- It will turn into an argument. Even if the other person is not difficult to work with, it’s a safe bet that he or she likely will have a different point of view. You are certain this will deteriorate into an uncomfortable conversation or, worse yet, a real disagreement. Better to let it go and avoid the conflict. But while it may be easier in the short term just to let it go, in the long run you may find that the situation has snowballed into a problem that is vastly more difficult to deal with.
- I made my expectations clear (I think …). One reason you may avoid holding others accountable is that, actually, you have not set clear expectations. Either you haven’t clarified what you want done, what “good looks like” or when you want it done. Without this base, don’t be surprised when you encounter more than one point of view or when conversations turn into arguments. Remember: Everything can be either measured or known. Even qualitative outputs such as customer service or quality have components that we use to know when it has been done well. Those are the things for which we can set expectations and monitor and measure.
- I will de-motivate or lose them. One of the challenges managers face is holding top performers accountable for behavior that is consistent with work processes and organizational values. You may be inclined to give these “superstars” some leeway because you feel they’re too important to your team’s success, and you don’t want to break their momentum or steal their mojo. Unfortunately, this sets up an undesirable dynamic among the team where people come to believe that it doesn’t matter how you hit the target – as long as you do, you’re not accountable for other aspects of performance.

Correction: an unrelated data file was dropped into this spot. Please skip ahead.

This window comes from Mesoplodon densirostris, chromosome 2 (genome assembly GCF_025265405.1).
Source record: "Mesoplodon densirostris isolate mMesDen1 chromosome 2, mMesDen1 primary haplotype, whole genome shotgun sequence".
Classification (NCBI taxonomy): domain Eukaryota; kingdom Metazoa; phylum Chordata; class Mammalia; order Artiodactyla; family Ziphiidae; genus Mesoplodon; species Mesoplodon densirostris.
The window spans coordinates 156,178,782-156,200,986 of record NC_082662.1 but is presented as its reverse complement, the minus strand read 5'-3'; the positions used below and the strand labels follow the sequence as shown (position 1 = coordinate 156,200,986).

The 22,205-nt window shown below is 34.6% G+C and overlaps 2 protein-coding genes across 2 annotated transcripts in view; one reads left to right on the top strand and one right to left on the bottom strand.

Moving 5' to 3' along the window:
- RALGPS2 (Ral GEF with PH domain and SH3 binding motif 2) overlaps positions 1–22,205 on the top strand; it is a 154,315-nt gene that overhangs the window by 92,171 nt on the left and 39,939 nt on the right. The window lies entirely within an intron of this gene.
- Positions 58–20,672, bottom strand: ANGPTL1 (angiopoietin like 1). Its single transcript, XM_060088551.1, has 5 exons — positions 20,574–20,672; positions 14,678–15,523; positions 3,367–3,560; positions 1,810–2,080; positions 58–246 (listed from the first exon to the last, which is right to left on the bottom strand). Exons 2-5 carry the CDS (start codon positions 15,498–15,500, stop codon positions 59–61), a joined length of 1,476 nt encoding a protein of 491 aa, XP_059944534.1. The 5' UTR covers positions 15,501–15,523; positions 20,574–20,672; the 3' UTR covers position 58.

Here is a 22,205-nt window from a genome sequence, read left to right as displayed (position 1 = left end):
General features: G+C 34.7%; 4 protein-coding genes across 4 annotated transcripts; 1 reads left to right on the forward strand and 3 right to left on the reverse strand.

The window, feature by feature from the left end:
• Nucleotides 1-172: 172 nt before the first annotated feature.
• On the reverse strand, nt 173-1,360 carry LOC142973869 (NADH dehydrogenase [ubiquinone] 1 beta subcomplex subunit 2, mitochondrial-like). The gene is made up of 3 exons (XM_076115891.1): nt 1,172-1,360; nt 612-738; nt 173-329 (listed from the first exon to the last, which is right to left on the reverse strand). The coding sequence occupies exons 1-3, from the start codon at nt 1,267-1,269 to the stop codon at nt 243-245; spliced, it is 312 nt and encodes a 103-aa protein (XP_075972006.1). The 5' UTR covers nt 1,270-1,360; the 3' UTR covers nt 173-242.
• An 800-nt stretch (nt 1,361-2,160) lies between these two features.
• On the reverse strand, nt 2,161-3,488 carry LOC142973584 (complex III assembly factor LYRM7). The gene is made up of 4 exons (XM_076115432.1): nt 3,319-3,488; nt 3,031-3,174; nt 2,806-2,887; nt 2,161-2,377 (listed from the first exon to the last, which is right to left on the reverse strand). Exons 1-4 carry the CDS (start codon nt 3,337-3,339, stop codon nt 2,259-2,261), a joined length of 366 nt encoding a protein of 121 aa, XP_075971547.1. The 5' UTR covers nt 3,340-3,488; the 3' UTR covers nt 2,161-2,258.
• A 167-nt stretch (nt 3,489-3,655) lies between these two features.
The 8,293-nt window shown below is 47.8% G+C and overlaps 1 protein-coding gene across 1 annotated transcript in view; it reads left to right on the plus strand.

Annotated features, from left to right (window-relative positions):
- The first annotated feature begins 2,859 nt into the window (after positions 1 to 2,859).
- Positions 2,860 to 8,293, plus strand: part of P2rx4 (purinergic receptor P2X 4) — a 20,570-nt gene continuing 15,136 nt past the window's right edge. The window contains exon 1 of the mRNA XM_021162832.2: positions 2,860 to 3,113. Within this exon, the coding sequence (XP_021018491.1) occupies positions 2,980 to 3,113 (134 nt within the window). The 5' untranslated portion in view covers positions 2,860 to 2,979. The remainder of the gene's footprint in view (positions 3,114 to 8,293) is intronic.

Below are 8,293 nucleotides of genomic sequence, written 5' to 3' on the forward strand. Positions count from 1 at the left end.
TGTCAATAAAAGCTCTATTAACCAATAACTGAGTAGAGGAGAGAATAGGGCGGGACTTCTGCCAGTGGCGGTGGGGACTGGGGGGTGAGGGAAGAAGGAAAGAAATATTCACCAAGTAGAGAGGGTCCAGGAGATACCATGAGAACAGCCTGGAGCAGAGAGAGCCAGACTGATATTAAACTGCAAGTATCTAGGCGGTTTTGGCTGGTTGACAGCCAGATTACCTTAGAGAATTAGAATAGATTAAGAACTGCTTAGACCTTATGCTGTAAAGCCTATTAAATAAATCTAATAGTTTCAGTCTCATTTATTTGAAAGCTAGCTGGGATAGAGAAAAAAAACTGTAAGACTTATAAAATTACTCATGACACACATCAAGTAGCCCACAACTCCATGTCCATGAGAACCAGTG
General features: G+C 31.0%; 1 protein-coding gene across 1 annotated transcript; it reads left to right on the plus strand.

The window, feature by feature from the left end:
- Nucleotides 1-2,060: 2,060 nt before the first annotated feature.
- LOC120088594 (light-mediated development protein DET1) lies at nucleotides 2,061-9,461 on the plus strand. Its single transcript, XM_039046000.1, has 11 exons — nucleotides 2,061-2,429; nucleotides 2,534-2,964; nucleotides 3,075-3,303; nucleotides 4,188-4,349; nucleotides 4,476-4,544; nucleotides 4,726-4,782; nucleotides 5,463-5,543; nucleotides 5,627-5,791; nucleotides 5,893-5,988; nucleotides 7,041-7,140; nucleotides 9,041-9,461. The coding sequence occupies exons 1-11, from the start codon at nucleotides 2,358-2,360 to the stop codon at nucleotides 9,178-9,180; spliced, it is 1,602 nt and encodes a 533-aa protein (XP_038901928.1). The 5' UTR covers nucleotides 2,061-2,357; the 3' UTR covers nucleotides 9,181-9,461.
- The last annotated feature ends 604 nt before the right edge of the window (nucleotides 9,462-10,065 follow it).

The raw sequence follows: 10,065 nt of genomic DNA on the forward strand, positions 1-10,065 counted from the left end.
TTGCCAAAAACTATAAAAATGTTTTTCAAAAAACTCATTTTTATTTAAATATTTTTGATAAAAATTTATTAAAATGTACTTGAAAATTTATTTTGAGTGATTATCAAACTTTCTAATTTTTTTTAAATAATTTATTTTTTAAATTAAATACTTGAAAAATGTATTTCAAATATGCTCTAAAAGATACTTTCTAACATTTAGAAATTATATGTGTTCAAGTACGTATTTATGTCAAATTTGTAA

- I will be seen as a micromanager. Over the years, consultants and academics have put the fear of micromanaging into the hearts of many leaders. We avoid the implication of it at all costs. In a world where a “collaborative” style is revered and a “command and control” style is frowned upon, the practice of monitoring has gotten an undeserved bad name and fallen out of favor. The truth is, the more you delegate and empower others, the more you need to monitor and track progress. Following up and monitoring progress are not synonymous with micromanaging. Monitoring, when done well, can be a constructive activity that provides an opportunity to make course corrections and praise good performance.
- It’s easier if I just do it myself. Doing it yourself may seem like a good idea when you’re making the call, but few myths are as wrong as this one. When you don’t hold others accountable and you take on the work yourself, you become complicit in the cycle of poor performance and lack of accountability. If you do not break this negative cycle, you always will have to do it yourself because you’ve missed a coachable moment and an opportunity to set expectations.
Although we are aware that it’s important, many of us still hesitate to hold others accountable for their actions. In the heat of the moment it may seem faster and less of a hassle to let something go or to wait and see what happens. However, those of us who are “one-trial learners” – meaning we don’t have to experience something more than once to get the lesson and change our behavior accordingly – know that this approach does not work in the long term.